Iran on Sunday issued its first death sentence linked to participation in the protests sparked by the death of a woman in morality police custody, the judiciary's website said, according to AFP.
The unidentified accused was sentenced in a Tehran court to death for the crimes of "setting fire to a government building, disturbing public order, assembly and conspiracy to commit a crime against national security," as well as for being "an enemy of God and corruption on earth", Mizan Online reported.
The latter is one of the most serious offenses under Iranian law.
Nationwide unrest has followed the September 16 death of Mahsa Amini, 22, after her arrest by the morality police in Tehran for allegedly violating Iran's strict dress code for women.
The street violence that erupted after Amini’s death has led to dozens of deaths, mostly of protesters but also members of the security forces.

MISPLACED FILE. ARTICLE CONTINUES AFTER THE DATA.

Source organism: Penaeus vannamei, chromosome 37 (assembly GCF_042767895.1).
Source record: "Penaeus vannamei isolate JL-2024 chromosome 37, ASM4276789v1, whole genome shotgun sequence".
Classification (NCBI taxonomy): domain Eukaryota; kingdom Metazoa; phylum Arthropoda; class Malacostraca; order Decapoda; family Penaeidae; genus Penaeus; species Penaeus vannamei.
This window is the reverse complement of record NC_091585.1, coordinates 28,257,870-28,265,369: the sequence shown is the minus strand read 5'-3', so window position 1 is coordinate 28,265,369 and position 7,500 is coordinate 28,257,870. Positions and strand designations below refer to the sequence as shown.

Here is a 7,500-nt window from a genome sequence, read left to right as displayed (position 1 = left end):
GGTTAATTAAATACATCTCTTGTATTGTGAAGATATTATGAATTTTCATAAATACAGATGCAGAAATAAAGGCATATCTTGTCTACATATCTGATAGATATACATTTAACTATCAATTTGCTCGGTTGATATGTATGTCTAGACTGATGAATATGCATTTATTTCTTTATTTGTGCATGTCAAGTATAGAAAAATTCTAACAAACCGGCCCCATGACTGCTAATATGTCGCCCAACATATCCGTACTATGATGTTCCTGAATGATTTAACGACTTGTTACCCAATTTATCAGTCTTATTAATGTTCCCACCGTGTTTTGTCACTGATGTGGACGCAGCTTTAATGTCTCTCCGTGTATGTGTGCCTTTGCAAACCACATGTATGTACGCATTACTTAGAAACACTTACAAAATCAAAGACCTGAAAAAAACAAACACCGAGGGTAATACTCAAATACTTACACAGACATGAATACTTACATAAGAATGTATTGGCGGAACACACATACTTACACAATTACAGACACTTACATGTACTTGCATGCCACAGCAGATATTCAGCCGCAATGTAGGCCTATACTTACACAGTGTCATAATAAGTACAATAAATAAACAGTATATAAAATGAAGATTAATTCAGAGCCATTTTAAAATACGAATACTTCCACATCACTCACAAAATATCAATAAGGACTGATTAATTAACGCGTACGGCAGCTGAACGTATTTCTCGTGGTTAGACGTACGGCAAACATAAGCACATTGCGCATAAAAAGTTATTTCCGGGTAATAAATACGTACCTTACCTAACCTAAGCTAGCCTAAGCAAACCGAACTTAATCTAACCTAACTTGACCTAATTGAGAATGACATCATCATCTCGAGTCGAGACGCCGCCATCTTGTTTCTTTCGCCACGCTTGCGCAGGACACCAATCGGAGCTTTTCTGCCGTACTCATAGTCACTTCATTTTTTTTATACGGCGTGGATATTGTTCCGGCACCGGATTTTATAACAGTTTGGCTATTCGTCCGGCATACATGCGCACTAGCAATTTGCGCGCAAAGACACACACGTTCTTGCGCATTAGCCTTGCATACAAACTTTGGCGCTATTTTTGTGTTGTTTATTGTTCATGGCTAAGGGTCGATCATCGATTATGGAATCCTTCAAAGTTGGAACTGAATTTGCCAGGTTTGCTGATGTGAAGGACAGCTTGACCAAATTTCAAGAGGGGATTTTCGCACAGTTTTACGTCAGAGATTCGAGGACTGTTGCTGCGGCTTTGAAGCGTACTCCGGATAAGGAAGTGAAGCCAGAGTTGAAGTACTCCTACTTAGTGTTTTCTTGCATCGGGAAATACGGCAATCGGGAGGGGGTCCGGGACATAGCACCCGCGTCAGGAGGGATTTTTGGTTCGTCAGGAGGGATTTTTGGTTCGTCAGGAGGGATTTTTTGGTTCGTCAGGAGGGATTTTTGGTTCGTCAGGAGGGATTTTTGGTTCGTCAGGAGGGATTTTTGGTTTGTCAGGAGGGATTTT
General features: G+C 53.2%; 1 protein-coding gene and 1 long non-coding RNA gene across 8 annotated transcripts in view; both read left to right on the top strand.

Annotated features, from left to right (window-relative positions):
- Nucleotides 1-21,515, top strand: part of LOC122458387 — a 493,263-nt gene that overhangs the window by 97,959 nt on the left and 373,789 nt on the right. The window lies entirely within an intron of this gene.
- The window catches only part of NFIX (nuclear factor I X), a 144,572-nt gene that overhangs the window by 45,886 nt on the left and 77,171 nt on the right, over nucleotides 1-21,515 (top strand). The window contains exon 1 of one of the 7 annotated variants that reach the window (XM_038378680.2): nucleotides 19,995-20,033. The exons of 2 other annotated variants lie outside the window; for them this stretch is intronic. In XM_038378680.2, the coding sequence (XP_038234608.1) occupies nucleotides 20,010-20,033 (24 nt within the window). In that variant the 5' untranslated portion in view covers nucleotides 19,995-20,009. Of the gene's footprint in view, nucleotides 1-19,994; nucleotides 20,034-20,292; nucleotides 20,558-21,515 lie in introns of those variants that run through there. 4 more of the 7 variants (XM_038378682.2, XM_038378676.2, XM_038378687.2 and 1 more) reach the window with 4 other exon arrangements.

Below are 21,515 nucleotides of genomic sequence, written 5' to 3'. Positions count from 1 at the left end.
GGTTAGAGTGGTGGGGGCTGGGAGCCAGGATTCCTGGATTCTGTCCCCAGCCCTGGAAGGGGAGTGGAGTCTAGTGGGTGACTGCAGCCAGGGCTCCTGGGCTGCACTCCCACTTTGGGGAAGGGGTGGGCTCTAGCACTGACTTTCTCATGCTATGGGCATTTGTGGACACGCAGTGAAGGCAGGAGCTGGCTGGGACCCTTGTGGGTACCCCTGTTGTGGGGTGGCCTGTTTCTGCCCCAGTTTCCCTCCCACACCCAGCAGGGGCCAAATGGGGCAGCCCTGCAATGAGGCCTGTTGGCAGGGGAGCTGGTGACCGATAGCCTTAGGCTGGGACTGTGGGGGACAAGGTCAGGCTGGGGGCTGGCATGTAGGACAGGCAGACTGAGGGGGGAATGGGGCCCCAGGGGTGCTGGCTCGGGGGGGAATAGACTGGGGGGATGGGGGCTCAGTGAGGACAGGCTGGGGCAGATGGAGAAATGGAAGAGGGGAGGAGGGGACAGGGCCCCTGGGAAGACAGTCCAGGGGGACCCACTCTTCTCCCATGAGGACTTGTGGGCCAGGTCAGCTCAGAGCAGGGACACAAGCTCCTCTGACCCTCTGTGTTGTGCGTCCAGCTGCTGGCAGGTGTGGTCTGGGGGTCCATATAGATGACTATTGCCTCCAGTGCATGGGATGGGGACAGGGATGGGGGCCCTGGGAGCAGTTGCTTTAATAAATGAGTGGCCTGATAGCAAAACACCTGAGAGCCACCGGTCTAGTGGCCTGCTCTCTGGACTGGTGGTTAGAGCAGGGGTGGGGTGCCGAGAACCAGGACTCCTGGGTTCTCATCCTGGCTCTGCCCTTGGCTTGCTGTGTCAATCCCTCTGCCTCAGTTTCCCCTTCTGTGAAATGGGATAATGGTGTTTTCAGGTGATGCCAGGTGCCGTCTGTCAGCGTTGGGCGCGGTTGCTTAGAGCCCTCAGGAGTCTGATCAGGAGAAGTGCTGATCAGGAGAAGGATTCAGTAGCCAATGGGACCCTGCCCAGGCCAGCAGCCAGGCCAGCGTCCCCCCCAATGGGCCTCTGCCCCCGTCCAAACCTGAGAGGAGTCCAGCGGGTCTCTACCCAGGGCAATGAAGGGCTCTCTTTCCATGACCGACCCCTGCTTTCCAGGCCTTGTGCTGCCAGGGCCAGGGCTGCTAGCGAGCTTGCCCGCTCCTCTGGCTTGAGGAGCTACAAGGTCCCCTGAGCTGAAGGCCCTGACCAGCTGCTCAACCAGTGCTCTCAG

On Sunday, another court in Tehran sentenced five others to prison terms of between five to 10 years for "gathering and conspiring to commit crimes against national security and disturbing public order", Mizan said.
All those convicted can appeal their sentences, the website added.
Earlier this month, 272 of Iran's 290 lawmakers demanded that the judiciary apply "an eye for an eye" retributive justice against those who "have harmed people's lives and property with bladed weapons and firearms".
Two weeks ago, Iran announced it will hold public trials for 1,000 protesters who took part in demonstrations after Amini’s death.
The mass trials will take place in Tehran, marking the Iranian government’s first attempt to use a large-scale legal response to quell ongoing protests over Amini’s death.